Disclosure of Origin and Certificates of Origin: The Implications for CGIAR Centers of Compliance Mechanisms in the Nagoya Protocol and WIPO Intergovernmental Committee Draft Articles on Genetic Resources

16 July 2014, CGIAR Master Class, Brendan Tobin

Proposals to use intellectual property rights regimes as a means for enforcing rights over genetic resources and traditional knowledge first emerged in 1994. Twenty years on 50 countries have reportedly adopted some form of biodiversity related disclosure system and legislation on disclosure is in force in at least 18 countries. The Andean community has had disclosure obligations in place for over a decade and negotiations for an international disclosure regime are advancing at the World Intellectual Property Organization (WIPO) Inter-governmental Committee on Intellectual Property Genetic Resources, Traditional Knowledge and Folklore. Proposals for disclosure have been closely linked to the development of certificate of origin systems, such as that implemented in Costa Rica and Australia and now a central feature of the Nagoya Protocol on Access to Genetic Resources and Benefit Sharing.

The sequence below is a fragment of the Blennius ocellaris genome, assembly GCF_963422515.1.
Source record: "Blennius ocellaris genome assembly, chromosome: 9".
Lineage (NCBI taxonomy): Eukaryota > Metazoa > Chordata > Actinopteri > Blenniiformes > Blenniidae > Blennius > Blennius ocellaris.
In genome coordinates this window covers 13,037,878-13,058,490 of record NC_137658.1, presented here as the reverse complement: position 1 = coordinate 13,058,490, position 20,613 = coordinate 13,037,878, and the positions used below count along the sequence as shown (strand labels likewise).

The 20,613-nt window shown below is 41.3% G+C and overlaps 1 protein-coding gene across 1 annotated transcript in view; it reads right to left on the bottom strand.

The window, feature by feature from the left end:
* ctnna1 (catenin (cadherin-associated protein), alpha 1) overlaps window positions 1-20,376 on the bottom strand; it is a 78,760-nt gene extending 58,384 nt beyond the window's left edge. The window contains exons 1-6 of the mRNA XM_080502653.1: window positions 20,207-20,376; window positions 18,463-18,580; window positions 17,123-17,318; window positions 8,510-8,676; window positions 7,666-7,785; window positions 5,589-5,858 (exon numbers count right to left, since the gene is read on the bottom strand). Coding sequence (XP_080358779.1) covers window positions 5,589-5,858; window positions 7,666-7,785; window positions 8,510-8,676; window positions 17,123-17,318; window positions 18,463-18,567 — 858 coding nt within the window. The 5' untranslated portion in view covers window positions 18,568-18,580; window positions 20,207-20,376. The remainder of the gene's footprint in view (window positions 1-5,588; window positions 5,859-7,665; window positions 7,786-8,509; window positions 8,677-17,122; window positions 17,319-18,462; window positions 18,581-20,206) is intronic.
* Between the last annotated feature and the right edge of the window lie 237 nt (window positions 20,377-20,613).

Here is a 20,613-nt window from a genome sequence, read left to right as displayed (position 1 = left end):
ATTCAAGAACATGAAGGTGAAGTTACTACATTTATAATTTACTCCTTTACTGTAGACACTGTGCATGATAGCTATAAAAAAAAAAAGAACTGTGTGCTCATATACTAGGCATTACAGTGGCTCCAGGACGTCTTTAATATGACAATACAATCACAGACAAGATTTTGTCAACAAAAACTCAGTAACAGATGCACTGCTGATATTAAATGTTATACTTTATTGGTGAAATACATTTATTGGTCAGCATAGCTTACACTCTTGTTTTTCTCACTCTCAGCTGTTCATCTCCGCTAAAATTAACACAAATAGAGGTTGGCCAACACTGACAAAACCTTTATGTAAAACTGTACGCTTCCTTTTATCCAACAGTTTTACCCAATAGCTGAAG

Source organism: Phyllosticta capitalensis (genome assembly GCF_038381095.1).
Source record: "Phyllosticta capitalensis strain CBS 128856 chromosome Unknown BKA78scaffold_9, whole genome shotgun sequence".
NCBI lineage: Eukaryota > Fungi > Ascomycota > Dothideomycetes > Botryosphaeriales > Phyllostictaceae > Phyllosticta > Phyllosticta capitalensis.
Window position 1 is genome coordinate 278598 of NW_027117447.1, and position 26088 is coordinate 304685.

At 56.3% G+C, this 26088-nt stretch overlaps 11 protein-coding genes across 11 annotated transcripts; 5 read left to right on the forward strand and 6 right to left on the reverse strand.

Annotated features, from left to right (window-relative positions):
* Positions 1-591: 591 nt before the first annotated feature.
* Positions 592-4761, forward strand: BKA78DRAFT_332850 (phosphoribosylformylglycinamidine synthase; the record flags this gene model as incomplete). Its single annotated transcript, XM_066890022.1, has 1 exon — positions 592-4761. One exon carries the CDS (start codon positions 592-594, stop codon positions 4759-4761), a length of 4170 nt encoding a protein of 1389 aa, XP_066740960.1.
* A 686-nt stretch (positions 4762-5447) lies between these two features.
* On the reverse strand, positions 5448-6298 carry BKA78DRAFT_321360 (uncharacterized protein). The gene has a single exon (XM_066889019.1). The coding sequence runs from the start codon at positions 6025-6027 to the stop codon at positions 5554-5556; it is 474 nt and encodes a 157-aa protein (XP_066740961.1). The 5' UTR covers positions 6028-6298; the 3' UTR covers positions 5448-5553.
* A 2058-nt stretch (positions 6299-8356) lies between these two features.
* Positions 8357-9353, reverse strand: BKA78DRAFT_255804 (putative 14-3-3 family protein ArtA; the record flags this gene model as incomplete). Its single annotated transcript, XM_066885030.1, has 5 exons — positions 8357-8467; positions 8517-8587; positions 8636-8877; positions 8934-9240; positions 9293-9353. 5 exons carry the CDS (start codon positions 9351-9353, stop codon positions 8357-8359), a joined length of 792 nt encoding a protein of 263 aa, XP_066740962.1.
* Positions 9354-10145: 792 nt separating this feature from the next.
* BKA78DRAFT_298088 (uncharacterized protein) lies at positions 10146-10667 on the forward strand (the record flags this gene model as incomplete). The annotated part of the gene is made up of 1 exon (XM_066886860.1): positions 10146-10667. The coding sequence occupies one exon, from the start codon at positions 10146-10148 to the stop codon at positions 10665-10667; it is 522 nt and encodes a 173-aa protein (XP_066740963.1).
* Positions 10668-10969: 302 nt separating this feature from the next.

This master class discussed the significance for CGIAR centers of existing law and policy on disclosure of origin and certificates of origin. It also examined and sought to promote discussion of the implications of laws to implement the Nagoya Protocol in Europe and the negotiations at WIPO for the strengthening of obligations on disclosure and certification of resources as they pass through the CGIAR system. This master class encouraged an exchange of views on the challenges and opportunities disclosure and certification signify for the long-term maintenance of CGIAR collections. Participants were asked in advance to consider the potential benefits and drawbacks of disclosure and certification regimes for the management of collections and the dissemination of seed in accordance with the centers' respective mandates.


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